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5. What gave you the idea to write Counterfeit?

I worked in Southern Africa in the early 2000s, on a project for the Commonwealth Secretariat, although we were trying to regularise pharmaceutical manufacturing regulations across the region, rather than concentrating specifically on counterfeits. I saw many shocking things while I was there, but came to realise that a straight-forward Western European right and wrong was not always correct or practical. I developed the theme initially as a 6K words story but quickly realised there was much more to it than that.

 

6. Do you keep a journal? What kind of things do you write in it?

I don’t keep a daily journal usually. However, when I am away from home, I often do a hand-written account of my travels and things that go wrong, or amuse me. Then when I’m back home, I convert these into a series of daily blog posts.

 

7. Could you tell us your favourite book that you have read recently?

I’m glad you specified ‘recently’. I find this such a difficult question to answer when it refers to everything I’ve ever read. I’ve just returned from a working holiday to Portugal and took the opportunity to catch up on my reading, which has sadly suffered in recent months while I’ve been concentrating on Counterfeit! I can’t pick out one single book, but Alison Morton’s Roma Nova series of historical novels was brilliant; and Annie Murray’s Meet Me Under The Clock introduced me to my home city but in an era before I was born. However, my absolute favourite at the moment is the Dark Tower books by Stephen King, especially book 7, which brought everything to a close. I am so in awe of that man and his writing.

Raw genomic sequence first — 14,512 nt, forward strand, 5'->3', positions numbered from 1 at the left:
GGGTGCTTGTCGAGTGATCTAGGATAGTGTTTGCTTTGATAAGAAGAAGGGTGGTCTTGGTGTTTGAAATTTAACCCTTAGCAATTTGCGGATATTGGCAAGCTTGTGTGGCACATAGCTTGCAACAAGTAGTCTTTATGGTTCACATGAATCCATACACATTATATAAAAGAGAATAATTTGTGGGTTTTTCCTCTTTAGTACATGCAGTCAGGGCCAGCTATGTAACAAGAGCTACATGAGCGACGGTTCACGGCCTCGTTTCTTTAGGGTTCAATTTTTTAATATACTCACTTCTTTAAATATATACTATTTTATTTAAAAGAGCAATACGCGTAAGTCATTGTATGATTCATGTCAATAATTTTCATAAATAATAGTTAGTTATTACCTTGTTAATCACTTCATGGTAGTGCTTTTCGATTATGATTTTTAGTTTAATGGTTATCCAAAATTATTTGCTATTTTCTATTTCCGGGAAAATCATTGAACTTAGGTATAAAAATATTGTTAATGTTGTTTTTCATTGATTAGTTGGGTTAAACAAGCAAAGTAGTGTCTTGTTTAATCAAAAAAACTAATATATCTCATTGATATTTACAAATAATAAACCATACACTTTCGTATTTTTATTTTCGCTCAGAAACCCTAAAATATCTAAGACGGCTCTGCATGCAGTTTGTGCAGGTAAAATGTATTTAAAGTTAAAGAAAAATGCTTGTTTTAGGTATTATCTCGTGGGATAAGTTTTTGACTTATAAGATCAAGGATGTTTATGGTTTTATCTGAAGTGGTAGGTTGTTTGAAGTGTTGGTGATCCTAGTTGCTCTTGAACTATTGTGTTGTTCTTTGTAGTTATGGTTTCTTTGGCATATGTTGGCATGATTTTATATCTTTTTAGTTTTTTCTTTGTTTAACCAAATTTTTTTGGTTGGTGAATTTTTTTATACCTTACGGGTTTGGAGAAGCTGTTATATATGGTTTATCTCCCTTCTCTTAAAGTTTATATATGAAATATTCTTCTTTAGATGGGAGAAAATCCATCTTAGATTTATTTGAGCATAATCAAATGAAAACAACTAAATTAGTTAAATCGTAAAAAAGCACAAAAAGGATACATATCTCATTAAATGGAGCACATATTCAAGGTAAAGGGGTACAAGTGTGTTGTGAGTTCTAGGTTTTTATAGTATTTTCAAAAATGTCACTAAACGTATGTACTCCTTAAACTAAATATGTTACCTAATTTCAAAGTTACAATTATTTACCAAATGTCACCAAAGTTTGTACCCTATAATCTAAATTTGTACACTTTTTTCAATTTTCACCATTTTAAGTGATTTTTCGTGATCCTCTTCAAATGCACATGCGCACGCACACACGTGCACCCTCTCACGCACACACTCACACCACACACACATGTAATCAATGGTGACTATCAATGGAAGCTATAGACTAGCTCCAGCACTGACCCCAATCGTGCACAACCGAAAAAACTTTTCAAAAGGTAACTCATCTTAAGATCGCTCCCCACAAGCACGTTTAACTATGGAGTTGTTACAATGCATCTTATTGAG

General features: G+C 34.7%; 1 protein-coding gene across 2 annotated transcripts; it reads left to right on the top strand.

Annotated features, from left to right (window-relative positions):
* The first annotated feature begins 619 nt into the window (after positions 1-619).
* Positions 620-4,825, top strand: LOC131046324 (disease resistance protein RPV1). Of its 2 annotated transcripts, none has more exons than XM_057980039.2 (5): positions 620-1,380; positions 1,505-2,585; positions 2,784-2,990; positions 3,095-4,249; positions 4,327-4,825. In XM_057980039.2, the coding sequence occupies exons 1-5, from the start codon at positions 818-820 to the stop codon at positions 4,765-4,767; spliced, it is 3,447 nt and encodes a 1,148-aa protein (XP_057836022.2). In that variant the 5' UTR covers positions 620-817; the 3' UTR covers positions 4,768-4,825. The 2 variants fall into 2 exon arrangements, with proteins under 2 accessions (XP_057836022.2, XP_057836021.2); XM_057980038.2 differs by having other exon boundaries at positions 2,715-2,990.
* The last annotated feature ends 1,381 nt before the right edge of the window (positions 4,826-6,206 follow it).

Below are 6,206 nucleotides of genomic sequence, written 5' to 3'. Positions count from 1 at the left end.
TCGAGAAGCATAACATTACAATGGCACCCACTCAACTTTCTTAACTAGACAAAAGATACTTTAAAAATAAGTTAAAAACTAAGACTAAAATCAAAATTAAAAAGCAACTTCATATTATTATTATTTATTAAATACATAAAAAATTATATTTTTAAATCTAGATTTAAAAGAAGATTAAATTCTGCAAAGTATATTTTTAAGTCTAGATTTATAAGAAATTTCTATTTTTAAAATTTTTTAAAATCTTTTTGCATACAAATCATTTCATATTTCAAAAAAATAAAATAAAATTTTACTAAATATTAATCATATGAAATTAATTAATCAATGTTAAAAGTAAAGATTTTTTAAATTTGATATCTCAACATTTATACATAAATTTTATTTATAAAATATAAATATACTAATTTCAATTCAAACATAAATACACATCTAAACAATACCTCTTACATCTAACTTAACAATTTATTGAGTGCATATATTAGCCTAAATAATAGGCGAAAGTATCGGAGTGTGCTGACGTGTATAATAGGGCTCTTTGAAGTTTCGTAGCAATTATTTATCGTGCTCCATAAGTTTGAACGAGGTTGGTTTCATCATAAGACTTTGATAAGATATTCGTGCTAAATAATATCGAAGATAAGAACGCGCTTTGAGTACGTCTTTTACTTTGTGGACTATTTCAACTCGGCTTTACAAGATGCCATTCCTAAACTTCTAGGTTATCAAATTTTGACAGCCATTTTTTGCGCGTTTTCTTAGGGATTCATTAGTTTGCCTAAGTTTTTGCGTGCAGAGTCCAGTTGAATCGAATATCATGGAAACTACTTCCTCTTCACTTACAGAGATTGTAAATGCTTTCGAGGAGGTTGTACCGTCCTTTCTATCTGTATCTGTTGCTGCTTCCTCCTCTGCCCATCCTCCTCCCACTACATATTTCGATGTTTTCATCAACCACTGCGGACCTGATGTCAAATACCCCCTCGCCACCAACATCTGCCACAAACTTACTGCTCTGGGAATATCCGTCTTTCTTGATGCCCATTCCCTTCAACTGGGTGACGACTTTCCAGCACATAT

8. Do you have any advice for aspiring writers?

The industry is evolving at such a speed; the opportunities for writers have never been as wide as they are now. There is the traditional route, with agent and publisher; there is the completely independent route where you do everything yourself. And there are many options in between. Consider all of them and decide which is right for you. Do NOT see self-publishing merely as a fall-back position if you can’t get an agent. I made a positive choice to go independent, due to issues of control and speed of publication, and have never regretted it. But, whichever route you take, make sure the final product is as good as it can be. You owe that to your readers and to your writing.